Clematis is the workhorse of so many yards and gardens across the country. Gardeners and homeowners alike love growing clematis vines because they add a decorative detail to their home and they’re low-maintenance.
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This beautiful, lustrous vine is actually Greek for “climbing plant”. It can effortlessly give a property so much character, which is why it’s so beloved! Luckily for us, it’s easy to maintain. You simply need to provide it with a steady structure to climb on, and you need to understand its basic growing needs.
Clematis can be found in over 300 varieties, but you’ll want to choose a variety that grows well in your zone. Clematis flowers bloom from Spring to Fall, which makes them appealing for gardeners of all levels.
How to Plant Clematis
Clematis can take several seasons to mature and grow, so if you’d like faster results, try purchasing a clematis plant from your local nursery that’s at least a few years old (2 years minimum).
You can purchase this flowering vine in shades of purple, lavender, blue, red, white, and yellow. Either choose your favorite color or choose the one that looks the healthiest.
Keep in mind that your plant may grow up to 20 feet, so make sure you designate a spot that can accommodate it, otherwise you’ll have to inhibit its growth so that it doesn’t overtake your wall or garden.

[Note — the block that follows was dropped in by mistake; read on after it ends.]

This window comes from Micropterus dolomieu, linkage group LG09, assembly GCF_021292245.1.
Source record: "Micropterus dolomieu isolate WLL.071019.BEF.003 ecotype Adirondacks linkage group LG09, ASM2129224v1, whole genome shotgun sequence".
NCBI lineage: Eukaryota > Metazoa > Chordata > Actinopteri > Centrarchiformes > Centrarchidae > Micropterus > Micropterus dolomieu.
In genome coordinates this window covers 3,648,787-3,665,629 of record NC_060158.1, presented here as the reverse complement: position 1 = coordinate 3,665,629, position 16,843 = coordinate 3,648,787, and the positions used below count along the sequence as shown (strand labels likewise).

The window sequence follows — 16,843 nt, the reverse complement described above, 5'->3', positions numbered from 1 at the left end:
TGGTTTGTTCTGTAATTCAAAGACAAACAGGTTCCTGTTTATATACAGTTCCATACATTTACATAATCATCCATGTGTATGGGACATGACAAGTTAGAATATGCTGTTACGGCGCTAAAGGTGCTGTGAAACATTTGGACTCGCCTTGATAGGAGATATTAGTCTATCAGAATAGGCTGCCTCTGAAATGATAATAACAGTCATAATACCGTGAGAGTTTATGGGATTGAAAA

Plant your clematis in an area that gets at least 6 hours of direct sunlight each day. This is very important! While clematis can tolerate part shade (especially if you live in a very hot area), it won’t perform as well as it could if it were under full sun.
Not sure what I mean by trellis? You might not have heard this word before but you’ve definitely seen it in other people’s gardens. Trellis is essentially pieces of wood or iron interwoven together to act as a supportive structure for growing plants. (As seen in the picture below).
Once you plant your clematis a few inches from your trellis, you’ll need to help it understand where to grow and climb. Don’t worry, this isn’t difficult to do and clematis vines learn very quickly.
The easiest way to do this is by utilizing tall wooden sticks. Simply lean a few sticks against the trellis and then dig them into the soil, near the base of the plant.
As the plant grows, carefully attach the vine to the sticks and the trellis so that it stays in place and grows upwards. Attach the vine using gripper clips– they’ll save you a lot of time and energy!
How to Care for Clematis:
Clematis thrives in moist, well-drained soil that isn’t too acidic. Work organic fertilizer into the soil BEFORE you transfer your plant from its container. You’ll want to plant the roots several inches deep (about 4 inches).
Remember, the plant’s roots need ample moisture and nutrients so they can establish themselves in their new home.
Be careful, however, not to overwater the plant. If you feel that the soil has gone dry, water generously but make sure you don’t end up flooding the plant.